So you’re thinking of becoming a dental practitioner?

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What’s an average day like?

A local dentist in Southgate starts their day, just like one in Norwich, York or Aberdeen. Clicking on the lights in the clinic and operating the curtains. The practise of dentistry has become primarily one of education, in teaching good oral hygiene and to only intervene when necessary.

Procedures run the gambit from fillings, extractions and the fitting of prosthetics like dentures and bridges, preparation for treatment, x-rays and administering local anaesthesia.

They need to be observant and refer patients who have worrying symptoms as well as carrying out cosmetic procedures like teeth whitening, bonding veneers and dental implants.

What are the necessary qualifications

University attendance is mandatory and must be a course approved by the General Dental Council. This is almost always a five-year degree followed by two years of postgraduate training.

The approved courses are in high demand; there will be clinical aptitude tests and/or a biomedical admissions test. The skills they are assessing are critical thinking, working with data, communication across a team, problem-solving and a strong scientific grounding. As dentistry is a practical trade over a research profession, hand-eye coordination is a must.

There is usually an option for reducing the study length to 4 years if you already have a biology or chemistry degree.

Starting a degree to practice dentistry

The high demand for a degree has created high entry requirements; three A levels of AAA or ABB being the minimum with chemistry and biology being a requirement.

There are many sub-skills necessary to run a successful practice, which expands the requirements to be a successful dentist-

  • business skills
  • communication
  • customer service
  • team leadership
  • high level of literacy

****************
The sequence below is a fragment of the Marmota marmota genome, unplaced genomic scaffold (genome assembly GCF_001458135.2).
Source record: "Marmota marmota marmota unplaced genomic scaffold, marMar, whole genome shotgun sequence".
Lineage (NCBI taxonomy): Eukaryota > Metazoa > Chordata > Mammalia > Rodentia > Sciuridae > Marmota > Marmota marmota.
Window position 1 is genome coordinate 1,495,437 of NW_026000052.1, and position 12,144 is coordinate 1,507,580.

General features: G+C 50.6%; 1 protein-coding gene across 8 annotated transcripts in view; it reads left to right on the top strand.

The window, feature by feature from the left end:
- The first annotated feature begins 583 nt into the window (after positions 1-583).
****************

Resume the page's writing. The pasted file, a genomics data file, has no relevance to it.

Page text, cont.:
• to be able to work for many hours on your feet
  • working memory

three dentists


All dental professionals in the UK are regulated by The General Dental Council. All practitioners must legally be registered to work. The General Dental Council was created to ensure the quality of medicine provided in clinics across the UK is standardised, and to protect patient safety. As a department of the British government under the health secretary, they have the mandate to set the standards of both university courses and practitioners, investigating complaints on professionalism and fitness to practise.

It was the 1984 Dentists Act which provided the foundation for the General Dental Council. It expressly gives certain powers to the GDC.

  • The right to grant registration to dental practitioners who can show that they meet the standards of education and good character, giving them the exclusive right to practice dentistry within the UK.
  • By reasoned and scientific means to set the standards for providers of dental qualifications.
  • To establish guidelines on conduct, clinical procedures and medical ethics for the industry.
  • To carry out investigations into members fitness to practise, based on complaints and exclude those who are found failing.
  • To ensure the continued development of performance in the field as new techniques and technologies become available.

Just something to chew over or sink your teeth into in your career search!

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